Beyoncé’s ‘Homecoming’ Coachella pyramid merges art and flash


Talk of the great pyramid may have been forever changed in April 2018. That’s when Beyoncé and 151 dancers and musicians took the Coachella stage for two weekends for “Homecoming,” a performance that later became the basis of the singer’s Emmy-nominated Netflix documentary of the same name.

In October 2017, Beyoncé tapped Stufish, a London-based team of “entertainment architects,” to design and erect the 24-foot pyramid that would span the stage. The team at Stufish took their cues from the singer’s vision, which was to evoke the aesthetic and energy of American historic black colleges, yet still look like a work of art.

“She had an idea of what she thought ‘Homecoming’ was and she definitely knew she wanted a lot of people and that there would be some kind of pyramid structure,” says Ric Lipson, a partner at Stufish and the lead designer on “Homecoming,” who is also Emmy nominated for production design for a variety special.


“But we went through quite a lot — at least 20, maybe 30 — pyramid-like structures, from something that looked like a Mayan temple to something that was a bleacher in a pyramid shape. Once we hit upon the bleacher shape, which was what she focused on, it felt like something understood from the sports field of the historic black colleges as an aesthetic, but it had to be turned into an art piece.”

While the final pyramid may look simple, getting the details right was a challenge. Lipson, speaking from New York where he is finalizing Madonna’s “Madame X” tour, had to consider several factors when determining the height of the bleacher steps. If they built the steps 14 inches high it would be easier for the dancers and musicians to climb up and down, but vertical height of the entire structure would be lost. If they built the steps at 18 inches, the pyramid would look taller, but it would be harder to scale.

Lipson built a mock-up of each step height and presented both to Beyoncé. She chose the 18-inch version. “We always give a practical solution along with an artistic one,” Lipson notes. “It’s a combination of designing something we know looks great while also knowing it works.”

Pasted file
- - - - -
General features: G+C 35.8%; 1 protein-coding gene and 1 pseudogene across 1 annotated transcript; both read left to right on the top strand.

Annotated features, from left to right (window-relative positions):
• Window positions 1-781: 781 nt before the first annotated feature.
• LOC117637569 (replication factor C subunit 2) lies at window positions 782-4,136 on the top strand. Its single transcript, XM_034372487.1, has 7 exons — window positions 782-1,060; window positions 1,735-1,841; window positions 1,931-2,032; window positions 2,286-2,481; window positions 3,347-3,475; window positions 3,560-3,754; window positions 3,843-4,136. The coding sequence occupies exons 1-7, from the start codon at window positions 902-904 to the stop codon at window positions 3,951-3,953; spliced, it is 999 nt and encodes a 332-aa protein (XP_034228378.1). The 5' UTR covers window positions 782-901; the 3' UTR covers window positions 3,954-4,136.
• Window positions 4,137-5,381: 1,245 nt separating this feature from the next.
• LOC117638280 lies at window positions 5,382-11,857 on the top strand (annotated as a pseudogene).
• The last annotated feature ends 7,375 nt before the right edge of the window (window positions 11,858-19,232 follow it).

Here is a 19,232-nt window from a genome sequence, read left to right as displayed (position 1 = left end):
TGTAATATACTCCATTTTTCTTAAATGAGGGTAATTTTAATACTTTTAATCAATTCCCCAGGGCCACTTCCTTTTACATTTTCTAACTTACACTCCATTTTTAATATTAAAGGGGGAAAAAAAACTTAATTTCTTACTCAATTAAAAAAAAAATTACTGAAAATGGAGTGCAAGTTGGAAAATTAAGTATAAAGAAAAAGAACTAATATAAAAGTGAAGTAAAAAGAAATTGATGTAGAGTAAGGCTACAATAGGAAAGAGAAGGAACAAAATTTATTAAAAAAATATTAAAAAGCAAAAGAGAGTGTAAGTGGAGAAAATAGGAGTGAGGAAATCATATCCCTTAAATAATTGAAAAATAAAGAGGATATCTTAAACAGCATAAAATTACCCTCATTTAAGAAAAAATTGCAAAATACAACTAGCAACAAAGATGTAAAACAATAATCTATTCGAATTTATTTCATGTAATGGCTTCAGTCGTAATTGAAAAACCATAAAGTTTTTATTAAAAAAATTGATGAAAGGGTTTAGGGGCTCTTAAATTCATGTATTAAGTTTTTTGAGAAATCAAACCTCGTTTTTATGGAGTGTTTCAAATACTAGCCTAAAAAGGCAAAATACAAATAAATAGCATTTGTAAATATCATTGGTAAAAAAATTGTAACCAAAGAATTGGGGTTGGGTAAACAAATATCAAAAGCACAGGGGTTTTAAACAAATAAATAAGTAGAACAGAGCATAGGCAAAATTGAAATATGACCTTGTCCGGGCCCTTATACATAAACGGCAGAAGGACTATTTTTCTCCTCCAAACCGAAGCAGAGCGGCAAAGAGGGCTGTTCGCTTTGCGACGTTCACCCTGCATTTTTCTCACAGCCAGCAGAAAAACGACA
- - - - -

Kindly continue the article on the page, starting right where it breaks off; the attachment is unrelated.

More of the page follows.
The team also made adjustments to the actual Coachella stage, including reinforcing the structure, adding small lifts into the stage and using space in the VIP area to build an elevating b-stage for the singer’s performance of “Drunk in Love.” “It was literally pushing the boundaries of what the festival would allow,” Lipson says. “The festival was very supportive and understood how the performance needed to go. We’re very lucky they allowed us to do all that.”

A major consideration was how the set would be moved onto the stage before her headlining performance. The team had 45 minutes to move it out, secure all the elements and get the dancers and musicians in place. This required a crew of about 40 people who rehearsed how to place the set pieces several times on a soundstage before it ever arrived to Coachella.

“It was pretty amazing to watch,” Lipson says. “It was the choreography before the choreography, as we like to say. It’s not just from the minute the performer is on the stage — the crew has their own performance before the show.”

In total, Stufish built three versions of the set: the final design, a mock-up design for rehearsals and an 8-foot-by-8-foot rendition to test out on Beyoncé and the dancers. That smaller version allowed the team to check what sort of grip would be needed for the steps, taking note of the windy desert environment. The final set was completed in mid-March, allowing the performers nearly a month to rehearse in a Los Angeles soundstage. Cameras were part of the rehearsal process, and Lipson’s team helped to ensure that every eye-line looked right.

“While we didn’t know it was being filmed for Netflix we’re always aware that something is being filmed and those shots are taken into account,” Lipson says. “We spend weeks in rehearsal watching specifically as the camera mix gets finalized to make sure there’s not something in a shot that doesn’t look right or is ugly. We really had to think about the image of the show and the way the cameras were working as one cohesive piece. Every shot was choreographed so she knew where she was looking, and we knew it was captured correctly.”

Lipson, who designed Beyoncé and Jay-Z’s “On The Run II” tour directly after Coachella wrapped, sees his Emmy nomination — one of six for “Homecoming” overall — as a great step for Stufish. “We’re 19 people designing various things, from shows to buildings, and we’ve won some architectural awards in the past in the trade industry,” he says. “But we’ve never really won — or been nominated for even — a prestigious thing like the Emmys. We all knew this was going to be something special, but I don’t think anyone realized how special.”


He adds, “It was a great challenge because whenever something is quite hard to do it becomes much more rewarding when you’ve done it. And the pyramid was great, but without the choreography on it, it would just be a load of metal. The set is one part of a massive effort by hundreds of people.”